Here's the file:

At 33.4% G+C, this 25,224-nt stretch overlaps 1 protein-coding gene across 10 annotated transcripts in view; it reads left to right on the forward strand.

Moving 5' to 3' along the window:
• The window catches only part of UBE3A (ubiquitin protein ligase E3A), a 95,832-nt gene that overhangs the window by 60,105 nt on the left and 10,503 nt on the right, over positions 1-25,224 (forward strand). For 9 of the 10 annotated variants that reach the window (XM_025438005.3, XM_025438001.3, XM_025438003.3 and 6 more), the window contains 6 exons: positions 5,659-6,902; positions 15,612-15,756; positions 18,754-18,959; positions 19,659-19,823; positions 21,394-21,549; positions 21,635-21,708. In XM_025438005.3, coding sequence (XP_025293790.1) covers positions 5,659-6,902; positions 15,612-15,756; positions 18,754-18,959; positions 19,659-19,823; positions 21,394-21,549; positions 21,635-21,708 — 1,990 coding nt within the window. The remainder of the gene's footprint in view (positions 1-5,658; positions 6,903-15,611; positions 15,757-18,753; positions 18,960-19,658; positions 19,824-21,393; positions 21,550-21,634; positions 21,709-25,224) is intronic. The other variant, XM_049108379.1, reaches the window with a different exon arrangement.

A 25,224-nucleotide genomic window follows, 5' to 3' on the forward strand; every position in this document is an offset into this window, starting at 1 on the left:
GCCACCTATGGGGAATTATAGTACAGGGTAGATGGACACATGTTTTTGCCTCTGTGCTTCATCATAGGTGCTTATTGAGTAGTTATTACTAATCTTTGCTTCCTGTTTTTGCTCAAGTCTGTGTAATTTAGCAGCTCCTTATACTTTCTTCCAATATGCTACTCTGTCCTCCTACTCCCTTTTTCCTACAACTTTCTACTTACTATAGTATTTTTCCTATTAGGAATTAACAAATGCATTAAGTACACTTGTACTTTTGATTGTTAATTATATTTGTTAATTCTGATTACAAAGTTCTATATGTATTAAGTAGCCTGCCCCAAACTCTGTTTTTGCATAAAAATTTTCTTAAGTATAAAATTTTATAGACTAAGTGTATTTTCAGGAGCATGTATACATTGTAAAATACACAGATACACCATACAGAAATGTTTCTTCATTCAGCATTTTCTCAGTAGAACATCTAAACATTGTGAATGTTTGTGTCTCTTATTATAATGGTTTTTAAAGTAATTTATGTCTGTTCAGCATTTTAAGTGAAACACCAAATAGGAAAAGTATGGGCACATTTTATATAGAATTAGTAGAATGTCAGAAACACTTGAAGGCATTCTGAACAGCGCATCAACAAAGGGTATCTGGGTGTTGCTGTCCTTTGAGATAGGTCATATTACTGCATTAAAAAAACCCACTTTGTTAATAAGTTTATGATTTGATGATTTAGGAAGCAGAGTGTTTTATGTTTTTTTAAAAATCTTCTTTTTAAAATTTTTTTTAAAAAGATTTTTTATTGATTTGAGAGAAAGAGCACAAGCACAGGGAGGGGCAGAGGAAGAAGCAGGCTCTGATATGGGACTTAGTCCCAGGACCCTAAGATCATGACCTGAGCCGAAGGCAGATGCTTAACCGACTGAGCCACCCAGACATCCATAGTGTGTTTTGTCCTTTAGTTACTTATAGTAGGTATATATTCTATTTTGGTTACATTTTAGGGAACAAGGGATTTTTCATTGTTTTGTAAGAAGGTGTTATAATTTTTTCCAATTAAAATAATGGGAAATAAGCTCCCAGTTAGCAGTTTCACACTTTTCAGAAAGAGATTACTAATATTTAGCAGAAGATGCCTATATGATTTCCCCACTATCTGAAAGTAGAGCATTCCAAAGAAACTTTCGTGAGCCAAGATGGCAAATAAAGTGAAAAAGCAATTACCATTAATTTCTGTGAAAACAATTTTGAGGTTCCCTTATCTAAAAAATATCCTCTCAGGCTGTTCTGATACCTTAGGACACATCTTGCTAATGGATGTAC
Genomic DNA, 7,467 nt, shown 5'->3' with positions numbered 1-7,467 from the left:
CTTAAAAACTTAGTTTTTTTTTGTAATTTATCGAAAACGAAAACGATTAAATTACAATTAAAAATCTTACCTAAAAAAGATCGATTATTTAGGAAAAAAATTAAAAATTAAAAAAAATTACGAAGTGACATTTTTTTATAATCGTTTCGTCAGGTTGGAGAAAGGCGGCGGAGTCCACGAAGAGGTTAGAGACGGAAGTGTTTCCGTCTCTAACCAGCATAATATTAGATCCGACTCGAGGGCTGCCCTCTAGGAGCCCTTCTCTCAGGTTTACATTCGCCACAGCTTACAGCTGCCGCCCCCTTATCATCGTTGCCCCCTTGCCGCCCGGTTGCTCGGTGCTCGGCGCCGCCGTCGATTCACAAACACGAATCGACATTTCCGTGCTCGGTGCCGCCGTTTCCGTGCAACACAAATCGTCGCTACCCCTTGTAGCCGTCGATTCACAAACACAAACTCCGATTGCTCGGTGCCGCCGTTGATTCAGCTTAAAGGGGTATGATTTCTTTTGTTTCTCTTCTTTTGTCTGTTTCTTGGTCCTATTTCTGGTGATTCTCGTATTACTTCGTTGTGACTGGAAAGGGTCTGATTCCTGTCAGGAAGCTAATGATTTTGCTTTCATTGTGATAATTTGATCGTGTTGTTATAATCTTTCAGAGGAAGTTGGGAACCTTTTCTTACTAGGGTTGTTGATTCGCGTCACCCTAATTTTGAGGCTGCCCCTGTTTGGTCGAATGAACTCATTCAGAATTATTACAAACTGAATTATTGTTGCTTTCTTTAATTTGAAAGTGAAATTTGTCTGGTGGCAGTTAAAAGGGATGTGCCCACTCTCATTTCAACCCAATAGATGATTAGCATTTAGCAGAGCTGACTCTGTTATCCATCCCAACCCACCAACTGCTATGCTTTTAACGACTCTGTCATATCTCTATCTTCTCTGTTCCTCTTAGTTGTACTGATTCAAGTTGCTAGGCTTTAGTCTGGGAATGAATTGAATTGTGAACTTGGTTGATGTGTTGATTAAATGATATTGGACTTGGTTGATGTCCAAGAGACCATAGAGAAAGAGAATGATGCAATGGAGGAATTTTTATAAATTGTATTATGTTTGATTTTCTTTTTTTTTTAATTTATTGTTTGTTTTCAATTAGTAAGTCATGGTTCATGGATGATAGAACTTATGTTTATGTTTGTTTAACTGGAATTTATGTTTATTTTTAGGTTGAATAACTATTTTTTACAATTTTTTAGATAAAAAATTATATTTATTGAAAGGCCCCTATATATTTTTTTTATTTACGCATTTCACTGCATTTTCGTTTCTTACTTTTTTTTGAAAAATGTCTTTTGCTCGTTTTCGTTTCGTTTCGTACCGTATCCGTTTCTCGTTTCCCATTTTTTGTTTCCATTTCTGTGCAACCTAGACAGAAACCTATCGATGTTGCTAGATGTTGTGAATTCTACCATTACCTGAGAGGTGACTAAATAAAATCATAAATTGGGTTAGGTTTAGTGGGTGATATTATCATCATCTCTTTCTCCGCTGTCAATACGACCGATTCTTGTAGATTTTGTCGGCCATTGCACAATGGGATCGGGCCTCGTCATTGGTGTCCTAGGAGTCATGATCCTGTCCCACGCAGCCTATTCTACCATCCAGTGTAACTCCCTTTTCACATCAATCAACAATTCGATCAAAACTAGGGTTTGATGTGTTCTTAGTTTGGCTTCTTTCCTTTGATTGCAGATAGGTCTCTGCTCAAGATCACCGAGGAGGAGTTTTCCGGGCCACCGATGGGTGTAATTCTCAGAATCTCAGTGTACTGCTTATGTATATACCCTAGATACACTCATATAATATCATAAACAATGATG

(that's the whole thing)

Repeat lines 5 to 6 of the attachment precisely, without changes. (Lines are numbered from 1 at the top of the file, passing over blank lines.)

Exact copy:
GCCACCTATGGGGAATTATAGTACAGGGTAGATGGACACATGTTTTTGCCTCTGTGCTTCATCATAGGTGCTTATTGAGTAGTTATTACTAATCTTTGCTTCCTGTTTTTGCTCAAGTCTGTGTAATTTAGCAGCTCCTTATACTTTCTTCCAATATGCTACTCTGTCCTCCTACTCCCTTTTTCCTACAACTTTCTACTTACTATAGTATTTTTCCTATTAGGAATTAACAAATGCATTAAGTACACTTGTACTTTTGATTGTTAATTATATTTGTTAATTCTGATTACAAAGTTCTATATGTATTAAGTAGCCTGCCCCAAACTCTGTTTTTGCATAAAAATTTTCTTAAGTATAAAATTTTATAGACTAAGTGTATTTTCAGGAGCATGTATACATTGTAAAATACACAGATACACCATACAGAAATGTTTCTTCATTCAGCATTTTCTCAGTAGAACATCTAAACATTGTGAATGTTTGTGTCTCTTATTATAATGGTTTTTAAAGTAATTTATGTCTGTTCAGCATTTTAAGTGAAACACCAAATAGGAAAAGTATGGGCACATTTTATATAGAATTAGTAGAATGTCAGAAACACTTGAAGGCATTCTGAACAGCGCATCAACAAAGGGTATCTGGGTGTTGCTGTCCTTTGAGATAGGTCATATTACTGCATTAAAAAAACCCACTTTGTTAATAAGTTTATGATTTGATGATTTAGGAAGCAGAGTGTTTTATGTTTTTTTAAAAATCTTCTTTTTAAAATTTTTTTTAAAAAGATTTTTTATTGATTTGAGAGAAAGAGCACAAGCACAGGGAGGGGCAGAGGAAGAAGCAGGCTCTGATATGGGACTTAGTCCCAGGACCCTAAGATCATGACCTGAGCCGAAGGCAGATGCTTAACCGACTGAGCCACCCAGACATCCATAGTGTGTTTTGTCCTTTAGTTACTTATAGTAGGTATATATTCTATTTTGGTTACATTTTAGGGAACAAGGGATTTTTCATTGTTTTGTAAGAAGGTGTTATAATTTTTTCCAATTAAAATAATGGGAAATAAGCTCCCAGTTAGCAGTTTCACACTTTTCAGAAAGAGATTACTAATATTTAGCAGAAGATGCCTATATGATTTCCCCACTATCTGAAAGTAGAGCATTCCAAAGAAACTTTCGTGAGCCAAGATGGCAAATAAAGTGAAAAAGCAATTACCATTAATTTCTGTGAAAACAATTTTGAGGTTCCCTTATCTAAAAAATATCCTCTCAGGCTGTTCTGATACCTTAGGACACATCTTGCTAATGGATGTAC
Genomic DNA, 7,467 nt, shown 5'->3' with positions numbered 1-7,467 from the left: